Other artists handling the enduring effects of colonialism include Malian Abdoulaye Konaté, whose Butterflies Series depicts recent independence anniversaries of countries on the African continent, suggesting the fragility of the postcolonial state. Meanwhile Vietnamese artist Vo Tran Chau’s installation explores the history of the Nguyễn Dynasty, whose descendants after years of domination by external forces “now live with a kind of unresolved inferiority,” according to Kouoh.

The diverse range of works from around the world at EVA International and artistic interpretations of its theme highlight the postcolonial existence so many of us are living. Kudos to Koyo Kouoh who has made me as a half-Irish person in London, my Grandmother as a person from the north of Ireland, and probably most of Limerick, think a bit more about that.

Alice McCool is a freelance journalist, anti-corruption campaigner and masters student at the University of London’s School of Oriental and African Studies. You can tweet her at @McCoolingtons.

Courtesy of Jojo Abot.

Let Jojo Abot's New Afrofuturistic Video Hypnotize You

The Ghanaian artist releases the new video for "Nye VeVe SeSe," an entirely iPhone-recorded track.

Jojo Abot is rounding out a strong year which has seen her tour South Africa, release the NGIWUNKULUNKULU EP and work with institutions like the New Museum, Red Bull Sound Select and MoMA on her art and performances.

Jojo is now sharing her latest music video for "Nye VeVe SeSe," a song featured on her iPhone-only production project, Diary Of A Traveler.

"Nye Veve Sese is an invitation to let go of the burden of pain and suffering that keeps us from becoming our best and greatest selves," a statement from Jojo's team reads. "Asking the question of why pain is pleasurable to both the one in pain and the source of the pain. Often time the two being one and the same."

Watch her new "meditative piece," which was shot in Bedstuy, Brooklyn, below.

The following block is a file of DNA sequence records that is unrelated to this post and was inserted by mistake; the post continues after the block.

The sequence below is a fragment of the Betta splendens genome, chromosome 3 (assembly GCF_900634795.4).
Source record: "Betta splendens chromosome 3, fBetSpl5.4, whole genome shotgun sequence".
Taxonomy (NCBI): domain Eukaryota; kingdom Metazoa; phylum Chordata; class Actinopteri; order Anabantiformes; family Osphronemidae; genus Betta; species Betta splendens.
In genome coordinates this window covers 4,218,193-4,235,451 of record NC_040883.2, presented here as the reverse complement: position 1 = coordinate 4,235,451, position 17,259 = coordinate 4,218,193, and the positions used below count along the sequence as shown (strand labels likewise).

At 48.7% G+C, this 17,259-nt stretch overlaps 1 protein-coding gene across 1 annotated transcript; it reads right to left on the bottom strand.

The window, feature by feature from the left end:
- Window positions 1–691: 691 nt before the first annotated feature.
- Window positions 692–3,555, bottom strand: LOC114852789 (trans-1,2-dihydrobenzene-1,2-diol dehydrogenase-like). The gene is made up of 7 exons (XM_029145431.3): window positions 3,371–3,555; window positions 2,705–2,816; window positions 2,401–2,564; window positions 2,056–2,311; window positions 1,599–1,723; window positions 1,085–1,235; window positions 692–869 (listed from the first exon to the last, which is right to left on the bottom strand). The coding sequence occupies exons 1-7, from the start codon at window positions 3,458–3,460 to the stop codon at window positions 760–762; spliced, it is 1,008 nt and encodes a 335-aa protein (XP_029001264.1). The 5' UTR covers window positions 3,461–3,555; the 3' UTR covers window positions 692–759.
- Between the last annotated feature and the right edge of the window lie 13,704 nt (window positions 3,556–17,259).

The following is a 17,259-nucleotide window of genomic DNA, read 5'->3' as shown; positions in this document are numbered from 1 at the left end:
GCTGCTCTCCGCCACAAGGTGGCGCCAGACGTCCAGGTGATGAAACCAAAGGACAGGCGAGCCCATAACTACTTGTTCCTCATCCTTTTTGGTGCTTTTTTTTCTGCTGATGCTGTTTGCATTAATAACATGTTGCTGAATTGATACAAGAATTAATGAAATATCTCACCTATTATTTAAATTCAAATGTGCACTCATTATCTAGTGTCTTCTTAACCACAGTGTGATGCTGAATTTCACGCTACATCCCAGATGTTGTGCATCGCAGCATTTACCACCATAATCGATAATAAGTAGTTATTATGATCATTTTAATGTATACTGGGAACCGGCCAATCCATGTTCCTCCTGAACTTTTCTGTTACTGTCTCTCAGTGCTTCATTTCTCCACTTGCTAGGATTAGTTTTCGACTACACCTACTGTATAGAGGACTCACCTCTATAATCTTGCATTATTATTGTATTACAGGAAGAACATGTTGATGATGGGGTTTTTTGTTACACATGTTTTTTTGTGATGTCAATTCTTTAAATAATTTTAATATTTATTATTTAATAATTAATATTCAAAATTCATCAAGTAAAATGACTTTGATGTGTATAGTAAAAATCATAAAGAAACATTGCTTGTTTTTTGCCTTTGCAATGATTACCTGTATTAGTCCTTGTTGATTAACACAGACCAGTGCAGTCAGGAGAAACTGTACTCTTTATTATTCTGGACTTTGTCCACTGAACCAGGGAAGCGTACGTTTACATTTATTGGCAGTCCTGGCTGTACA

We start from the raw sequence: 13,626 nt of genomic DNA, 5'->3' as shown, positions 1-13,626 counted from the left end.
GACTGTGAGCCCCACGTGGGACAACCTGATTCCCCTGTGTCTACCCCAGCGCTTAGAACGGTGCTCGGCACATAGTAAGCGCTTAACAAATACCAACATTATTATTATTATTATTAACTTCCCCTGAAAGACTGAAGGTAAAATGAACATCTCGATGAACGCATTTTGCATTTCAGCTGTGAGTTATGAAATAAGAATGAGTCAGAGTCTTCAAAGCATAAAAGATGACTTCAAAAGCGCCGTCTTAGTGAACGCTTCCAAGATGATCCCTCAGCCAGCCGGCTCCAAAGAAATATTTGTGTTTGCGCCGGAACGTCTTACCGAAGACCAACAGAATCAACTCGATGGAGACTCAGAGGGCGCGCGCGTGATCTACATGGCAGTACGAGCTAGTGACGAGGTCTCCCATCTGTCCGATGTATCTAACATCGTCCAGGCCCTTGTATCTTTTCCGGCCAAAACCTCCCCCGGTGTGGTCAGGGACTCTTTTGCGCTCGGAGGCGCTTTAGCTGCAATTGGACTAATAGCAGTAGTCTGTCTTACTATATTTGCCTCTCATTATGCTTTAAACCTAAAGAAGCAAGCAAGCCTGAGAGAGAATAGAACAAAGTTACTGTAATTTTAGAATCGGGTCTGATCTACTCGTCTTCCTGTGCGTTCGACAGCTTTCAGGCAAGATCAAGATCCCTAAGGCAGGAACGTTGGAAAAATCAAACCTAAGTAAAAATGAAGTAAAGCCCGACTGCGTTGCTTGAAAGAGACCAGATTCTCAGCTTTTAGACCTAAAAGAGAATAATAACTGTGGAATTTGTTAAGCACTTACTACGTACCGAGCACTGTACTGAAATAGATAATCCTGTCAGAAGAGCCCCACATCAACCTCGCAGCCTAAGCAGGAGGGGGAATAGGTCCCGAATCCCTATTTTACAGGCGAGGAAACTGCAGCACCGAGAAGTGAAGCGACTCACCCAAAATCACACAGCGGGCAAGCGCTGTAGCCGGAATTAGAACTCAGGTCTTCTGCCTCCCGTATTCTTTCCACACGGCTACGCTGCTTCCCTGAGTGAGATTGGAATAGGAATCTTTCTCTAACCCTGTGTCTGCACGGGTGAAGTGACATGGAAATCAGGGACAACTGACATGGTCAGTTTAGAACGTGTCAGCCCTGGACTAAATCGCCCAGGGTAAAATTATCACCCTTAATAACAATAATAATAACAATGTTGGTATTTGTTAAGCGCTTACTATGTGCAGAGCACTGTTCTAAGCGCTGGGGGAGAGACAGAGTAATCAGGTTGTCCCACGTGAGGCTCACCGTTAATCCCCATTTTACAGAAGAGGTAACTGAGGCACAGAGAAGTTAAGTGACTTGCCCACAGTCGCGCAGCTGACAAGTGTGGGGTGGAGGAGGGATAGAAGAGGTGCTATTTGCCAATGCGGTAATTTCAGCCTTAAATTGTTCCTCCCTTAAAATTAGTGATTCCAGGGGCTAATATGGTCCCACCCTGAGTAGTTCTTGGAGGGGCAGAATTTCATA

Jojo Abot will be playing her final US show of the year in New York City alongside Oshun on October 26 at Nublu 151. Grab your tickets here.

A Nigerian Label Is Suing Nas For Not Delivering a Good Verse

M.I and Chocolate City filed a lawsuit in New York State Supreme Court claiming Nas didn't deliver the verse they wanted.

Nigerian star M.I and his label home Chocolate City are suing Queenbridge legend Nasir Jones.

In the lawsuit, which was filed in the New York State Supreme Court, Nas and Mass Appeal Records' Ronnie Goodman are accused of ripping off Chocolate City after they'd paid the rapper $50,000 for the verse.

According to the lawsuit, back in 2013, Nas and Goodman agreed to contribute a verse to a track from M.I. The stipulations were that Nas was supposed to mention "M.I, Chocolate City, Nigeria, Queens, New York—NAS's hometown—, Mandela, Trayvon Martin, and the struggles of Africans and African Americans" in his verse.

Nas did, in fact, deliver a verse but it didn't mention any of the subject matter Chocolate City had asked for.

The Nigerian label requested that the Queens rapper to re-record the verse, which now three year later, has never happened despite them delivering the $50,000 payment. Hence, that's why they're now suing him, they mention.

It's not all fighting words, though, as Chocolate City is very complementary to Nas in the lawsuit calling him "a highly respected lyricist in the music industry" and writing that they wanted a verse from him "because of NAS's exceptional talent as a lyric writer."

Unfortunately that talent and lyricism was no where to be found in the verse they got, in the eyes of Chocolate City and M.I.

Revisit M.I's "Chairman" above.

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Photo courtesy of TEF.

5 Things We Learned From the TEF Entrepreneurship Forum

Over 1,300 African entrepreneurs, business leaders and policymakers attended the 3rd Tony Elumelu Foundation Entrepreneurship Forum in Lagos—here are the highlights.

The Nigerian Law School in Lagos, Nigeria, was transformed into a buzzing enclave of substantial conversation, intentional encouragement, and unbeatable energy.

The third Tony Elumelu Foundation Entrepreneurship Forum was the most inclusive gathering of African experts in business, entrepreneurship and policy, where all 54 African countries were represented with more than 1,300 attendees. These entrepreneurs and thought leaders are innovators across a diverse array of sectors like agriculture, technology, healthcare, fashion and energy/power generation.